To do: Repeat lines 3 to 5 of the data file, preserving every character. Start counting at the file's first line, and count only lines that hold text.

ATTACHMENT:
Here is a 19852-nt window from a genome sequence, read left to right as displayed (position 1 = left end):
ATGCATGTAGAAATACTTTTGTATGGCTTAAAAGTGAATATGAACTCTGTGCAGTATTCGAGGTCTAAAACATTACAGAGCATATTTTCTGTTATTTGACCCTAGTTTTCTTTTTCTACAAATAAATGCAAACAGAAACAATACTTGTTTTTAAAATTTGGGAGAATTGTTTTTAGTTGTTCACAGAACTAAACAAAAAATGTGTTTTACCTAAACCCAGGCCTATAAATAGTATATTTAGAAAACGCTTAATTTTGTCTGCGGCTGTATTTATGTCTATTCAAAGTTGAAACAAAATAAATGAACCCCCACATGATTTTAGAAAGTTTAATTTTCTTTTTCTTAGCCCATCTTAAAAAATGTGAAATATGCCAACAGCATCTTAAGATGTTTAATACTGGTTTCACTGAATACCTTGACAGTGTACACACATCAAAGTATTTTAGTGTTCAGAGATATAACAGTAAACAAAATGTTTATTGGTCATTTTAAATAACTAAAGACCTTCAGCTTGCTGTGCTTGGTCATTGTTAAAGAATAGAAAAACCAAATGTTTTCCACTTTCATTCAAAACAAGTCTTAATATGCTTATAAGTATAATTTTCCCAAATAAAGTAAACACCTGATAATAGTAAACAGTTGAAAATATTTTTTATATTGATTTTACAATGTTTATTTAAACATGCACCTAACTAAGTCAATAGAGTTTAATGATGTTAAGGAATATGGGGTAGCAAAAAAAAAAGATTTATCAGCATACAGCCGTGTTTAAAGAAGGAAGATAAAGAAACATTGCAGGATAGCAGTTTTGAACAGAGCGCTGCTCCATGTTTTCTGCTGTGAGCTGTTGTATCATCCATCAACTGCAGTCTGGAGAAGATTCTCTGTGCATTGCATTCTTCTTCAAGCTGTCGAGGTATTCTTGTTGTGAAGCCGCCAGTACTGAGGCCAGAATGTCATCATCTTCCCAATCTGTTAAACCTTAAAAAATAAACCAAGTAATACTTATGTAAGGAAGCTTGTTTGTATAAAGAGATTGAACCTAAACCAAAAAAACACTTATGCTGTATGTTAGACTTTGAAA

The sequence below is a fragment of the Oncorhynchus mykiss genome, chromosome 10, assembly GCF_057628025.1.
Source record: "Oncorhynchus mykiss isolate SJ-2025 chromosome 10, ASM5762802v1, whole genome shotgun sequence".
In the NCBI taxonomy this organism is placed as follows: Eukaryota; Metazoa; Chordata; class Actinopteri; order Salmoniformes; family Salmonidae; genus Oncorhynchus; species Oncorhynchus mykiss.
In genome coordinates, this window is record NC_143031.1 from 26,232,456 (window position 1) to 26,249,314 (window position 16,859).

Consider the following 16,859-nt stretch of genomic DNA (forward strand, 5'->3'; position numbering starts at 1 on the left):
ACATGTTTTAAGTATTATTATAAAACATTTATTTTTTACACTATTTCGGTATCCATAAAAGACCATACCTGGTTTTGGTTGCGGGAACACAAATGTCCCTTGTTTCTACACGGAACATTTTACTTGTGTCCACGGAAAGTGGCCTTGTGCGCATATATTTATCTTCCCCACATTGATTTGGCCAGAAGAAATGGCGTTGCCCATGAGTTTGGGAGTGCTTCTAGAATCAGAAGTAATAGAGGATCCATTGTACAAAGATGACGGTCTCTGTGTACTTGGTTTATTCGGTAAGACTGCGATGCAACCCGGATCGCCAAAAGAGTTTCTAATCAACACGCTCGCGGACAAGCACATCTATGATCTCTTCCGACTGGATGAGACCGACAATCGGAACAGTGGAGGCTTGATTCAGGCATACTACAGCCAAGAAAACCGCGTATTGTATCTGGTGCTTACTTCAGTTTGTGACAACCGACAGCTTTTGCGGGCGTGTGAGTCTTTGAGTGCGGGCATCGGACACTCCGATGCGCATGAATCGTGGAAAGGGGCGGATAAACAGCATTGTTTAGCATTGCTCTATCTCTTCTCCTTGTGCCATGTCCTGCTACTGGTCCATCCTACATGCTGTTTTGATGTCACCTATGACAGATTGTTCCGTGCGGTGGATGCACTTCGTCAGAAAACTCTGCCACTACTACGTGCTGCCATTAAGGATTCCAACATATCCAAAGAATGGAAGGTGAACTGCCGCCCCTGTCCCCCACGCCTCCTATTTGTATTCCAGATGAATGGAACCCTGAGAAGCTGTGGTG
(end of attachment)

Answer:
The sequence below is a fragment of the Oncorhynchus mykiss genome, chromosome 10, assembly GCF_057628025.1.
Source record: "Oncorhynchus mykiss isolate SJ-2025 chromosome 10, ASM5762802v1, whole genome shotgun sequence".
In the NCBI taxonomy this organism is placed as follows: Eukaryota; Metazoa; Chordata; class Actinopteri; order Salmoniformes; family Salmonidae; genus Oncorhynchus; species Oncorhynchus mykiss.